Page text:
ON Saturday we told how 150 years ago, “Gentleman John” McConville had been sentenced to death for murdering puddler Philip Trainer on Darlington’s Albert Hill.

McConville was the first man in County Durham to be convicted of murder using a firearm, and the killing sparked fear in Darlington that a wave of bloody feuding was breaking out among the hundreds of Irish immigrants who had recently arrived to work in the Hill’s ironworks.

The jury at Durham Spring Assizes found McConville guilty even though there was no motive and no murder weapon, though there were plenty of unanswered questions and uncalled witnesses, and he was identified by only one person despite scores of Irishmen being present in the melee in Nestfield Street when the trigger was pulled.

And even though his barrister said he was as mild as a lamb, wouldn’t say boo to a goose or even hurt a fly.

The following week, the Darlington & Stockton Times had some shocking news about Gentleman John’s past.

He had grown up in Coatbridge, an ironworks new town on the edge of Glasgow which had been populated by Irish immigrants and had been riven with violence for three decades. There had been murders within the Irish community, and there had been riots involving cutlasses and shillelaghs between the Catholics and the Glaswegian Protestants.

In 1867, there was a Fenian uprising by the Irish Republican Brotherhood against the British rule in Ireland, and McConville was arrested in Cork apparently fighting for the Fenian army. No charges were brought against him.

The uprising was quashed, and the ringleaders fled to Manchester where two of them, Thomas Kelly and Timothy Deasy, were arrested.

About 40 of their supporters ambushed the horsedrawn police van taking the duo to court. Sgt Charles Brett was inside the van with the captives and refused to unlock the door. He put his eye to the keyhole, to see what was going on outside, just as an Irishman fired a bullet through it in an attempt to break it open.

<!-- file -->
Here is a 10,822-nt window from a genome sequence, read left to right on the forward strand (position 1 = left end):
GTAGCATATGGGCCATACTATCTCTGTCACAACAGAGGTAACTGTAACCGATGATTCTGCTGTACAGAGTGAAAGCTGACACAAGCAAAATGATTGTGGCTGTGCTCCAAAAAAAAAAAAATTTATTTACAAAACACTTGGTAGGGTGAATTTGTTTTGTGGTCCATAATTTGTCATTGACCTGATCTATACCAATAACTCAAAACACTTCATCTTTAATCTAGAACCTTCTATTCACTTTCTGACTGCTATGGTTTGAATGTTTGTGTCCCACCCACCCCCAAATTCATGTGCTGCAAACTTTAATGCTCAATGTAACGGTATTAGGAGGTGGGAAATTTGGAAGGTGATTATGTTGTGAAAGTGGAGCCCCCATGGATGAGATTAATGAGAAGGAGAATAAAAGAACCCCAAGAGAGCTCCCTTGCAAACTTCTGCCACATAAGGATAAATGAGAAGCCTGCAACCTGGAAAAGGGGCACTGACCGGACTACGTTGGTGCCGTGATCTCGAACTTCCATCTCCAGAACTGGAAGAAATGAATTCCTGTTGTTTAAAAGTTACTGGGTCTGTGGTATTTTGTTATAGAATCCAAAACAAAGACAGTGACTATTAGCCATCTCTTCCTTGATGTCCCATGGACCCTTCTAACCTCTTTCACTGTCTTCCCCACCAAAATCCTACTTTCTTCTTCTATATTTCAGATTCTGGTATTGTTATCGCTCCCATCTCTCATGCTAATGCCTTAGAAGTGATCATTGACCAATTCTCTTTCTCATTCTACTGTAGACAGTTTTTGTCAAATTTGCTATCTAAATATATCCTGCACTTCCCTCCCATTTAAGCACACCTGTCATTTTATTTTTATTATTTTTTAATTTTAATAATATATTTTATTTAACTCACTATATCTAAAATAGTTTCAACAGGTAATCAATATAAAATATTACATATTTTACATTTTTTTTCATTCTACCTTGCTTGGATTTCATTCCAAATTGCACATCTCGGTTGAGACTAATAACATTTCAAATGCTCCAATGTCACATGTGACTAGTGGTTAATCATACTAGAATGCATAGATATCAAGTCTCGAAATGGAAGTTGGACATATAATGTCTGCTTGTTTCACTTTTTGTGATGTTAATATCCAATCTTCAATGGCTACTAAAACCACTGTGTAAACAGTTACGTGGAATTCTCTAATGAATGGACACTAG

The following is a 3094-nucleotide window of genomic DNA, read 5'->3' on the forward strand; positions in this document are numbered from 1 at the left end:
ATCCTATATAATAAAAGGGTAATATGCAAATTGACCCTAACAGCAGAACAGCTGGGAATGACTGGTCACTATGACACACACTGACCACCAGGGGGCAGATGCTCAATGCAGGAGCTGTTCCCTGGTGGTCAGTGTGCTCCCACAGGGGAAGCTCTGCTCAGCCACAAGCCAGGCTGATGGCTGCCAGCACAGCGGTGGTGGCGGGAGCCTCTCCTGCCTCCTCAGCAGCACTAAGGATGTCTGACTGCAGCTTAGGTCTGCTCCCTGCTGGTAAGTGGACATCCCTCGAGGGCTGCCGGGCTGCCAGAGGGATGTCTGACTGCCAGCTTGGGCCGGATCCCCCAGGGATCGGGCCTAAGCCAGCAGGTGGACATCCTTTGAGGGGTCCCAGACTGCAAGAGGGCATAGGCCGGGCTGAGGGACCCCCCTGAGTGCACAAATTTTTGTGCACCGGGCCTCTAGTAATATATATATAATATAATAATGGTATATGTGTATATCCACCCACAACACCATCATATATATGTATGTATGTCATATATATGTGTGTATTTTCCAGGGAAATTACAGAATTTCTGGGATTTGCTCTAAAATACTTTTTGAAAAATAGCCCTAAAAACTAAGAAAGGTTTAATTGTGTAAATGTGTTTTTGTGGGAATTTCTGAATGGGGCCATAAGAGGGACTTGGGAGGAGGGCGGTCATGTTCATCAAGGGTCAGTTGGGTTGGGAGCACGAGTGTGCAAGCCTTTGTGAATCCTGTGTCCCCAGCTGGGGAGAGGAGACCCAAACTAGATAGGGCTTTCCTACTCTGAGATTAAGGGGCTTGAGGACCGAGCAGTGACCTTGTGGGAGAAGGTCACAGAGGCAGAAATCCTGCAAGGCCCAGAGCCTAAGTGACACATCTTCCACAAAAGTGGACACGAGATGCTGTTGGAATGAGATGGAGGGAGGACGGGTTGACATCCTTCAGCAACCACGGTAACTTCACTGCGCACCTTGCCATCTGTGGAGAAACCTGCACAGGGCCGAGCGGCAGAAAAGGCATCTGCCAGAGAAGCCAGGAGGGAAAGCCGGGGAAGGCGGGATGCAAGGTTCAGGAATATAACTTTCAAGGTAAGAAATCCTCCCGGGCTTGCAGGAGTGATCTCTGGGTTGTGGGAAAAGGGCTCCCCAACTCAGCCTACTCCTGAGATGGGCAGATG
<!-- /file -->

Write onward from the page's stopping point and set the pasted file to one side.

Sgt Brett died immediately, the first Manchester City policeman to be killed on duty.

They keys were removed from his body, the prisoners were released, and they were never recaptured.

However, many of the ambushers were arrested, and three of them – William Philip Allen, Michael Larkin, and Michael O’Brien – were hanged. To some, the death of the policeman is known as the Manchester Outrage; to others, the executed men were known as the Manchester Martyrs.

McConville was there.

“At the time of the Manchester outrage,” said the D&S, “McConville was observed suspiciously near the locality of Brett’s murder, but he succeeded in getting off. Since that time he has continued as a ringleader of the infatuated conspirators. He is about 25 years of age, and rather intelligent.”

A letter to the paper from Coatbridge said that McConville’s “wayward passions let loose, the continual maddening of the brain by strong drink, and defiant contempt of authority and law on his part, have hurried him on to the terrible death now awaiting him”.

However, not everyone in Coatbridge was convinced of his guilt. About 300 had signed a statement testifying to his good character, and James Hanna to the D&S that it would be impossible to find “a more quiet, harmless and inoffensive youth than John McConville.”

Their names had been added to a petition circulating in Darlington and Barnard Castle demanding that the Home Secretary overturn the death sentence. Eleven members of the jury which convicted him had signed the petition.

But, said the paper, a date for his execution had already been set: March 22. Would he hang for murder in just a handful of days’ time?